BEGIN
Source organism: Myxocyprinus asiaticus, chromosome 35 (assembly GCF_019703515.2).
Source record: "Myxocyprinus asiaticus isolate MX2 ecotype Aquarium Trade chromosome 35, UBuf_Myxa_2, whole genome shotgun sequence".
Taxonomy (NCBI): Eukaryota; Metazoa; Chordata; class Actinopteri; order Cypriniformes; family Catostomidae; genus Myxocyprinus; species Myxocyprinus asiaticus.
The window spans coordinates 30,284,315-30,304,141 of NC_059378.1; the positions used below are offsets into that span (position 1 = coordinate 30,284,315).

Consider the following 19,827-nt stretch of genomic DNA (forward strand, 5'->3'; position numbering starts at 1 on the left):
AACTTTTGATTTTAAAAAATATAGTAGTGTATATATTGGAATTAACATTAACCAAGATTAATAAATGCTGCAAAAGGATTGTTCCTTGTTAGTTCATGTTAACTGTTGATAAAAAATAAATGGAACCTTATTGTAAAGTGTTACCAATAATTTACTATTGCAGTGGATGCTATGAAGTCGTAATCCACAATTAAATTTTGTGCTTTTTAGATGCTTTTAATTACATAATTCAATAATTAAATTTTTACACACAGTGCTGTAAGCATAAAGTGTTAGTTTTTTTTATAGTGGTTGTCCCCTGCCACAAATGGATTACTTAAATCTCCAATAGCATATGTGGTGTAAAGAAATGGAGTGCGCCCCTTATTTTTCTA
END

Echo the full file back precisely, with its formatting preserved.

Source organism: Myxocyprinus asiaticus, chromosome 35 (assembly GCF_019703515.2).
Source record: "Myxocyprinus asiaticus isolate MX2 ecotype Aquarium Trade chromosome 35, UBuf_Myxa_2, whole genome shotgun sequence".
Taxonomy (NCBI): Eukaryota; Metazoa; Chordata; class Actinopteri; order Cypriniformes; family Catostomidae; genus Myxocyprinus; species Myxocyprinus asiaticus.
The window spans coordinates 30,284,315-30,304,141 of NC_059378.1; the positions used below are offsets into that span (position 1 = coordinate 30,284,315).

Consider the following 19,827-nt stretch of genomic DNA (forward strand, 5'->3'; position numbering starts at 1 on the left):
AACTTTTGATTTTAAAAAATATAGTAGTGTATATATTGGAATTAACATTAACCAAGATTAATAAATGCTGCAAAAGGATTGTTCCTTGTTAGTTCATGTTAACTGTTGATAAAAAATAAATGGAACCTTATTGTAAAGTGTTACCAATAATTTACTATTGCAGTGGATGCTATGAAGTCGTAATCCACAATTAAATTTTGTGCTTTTTAGATGCTTTTAATTACATAATTCAATAATTAAATTTTTACACACAGTGCTGTAAGCATAAAGTGTTAGTTTTTTTTATAGTGGTTGTCCCCTGCCACAAATGGATTACTTAAATCTCCAATAGCATATGTGGTGTAAAGAAATGGAGTGCGCCCCTTATTTTTCTA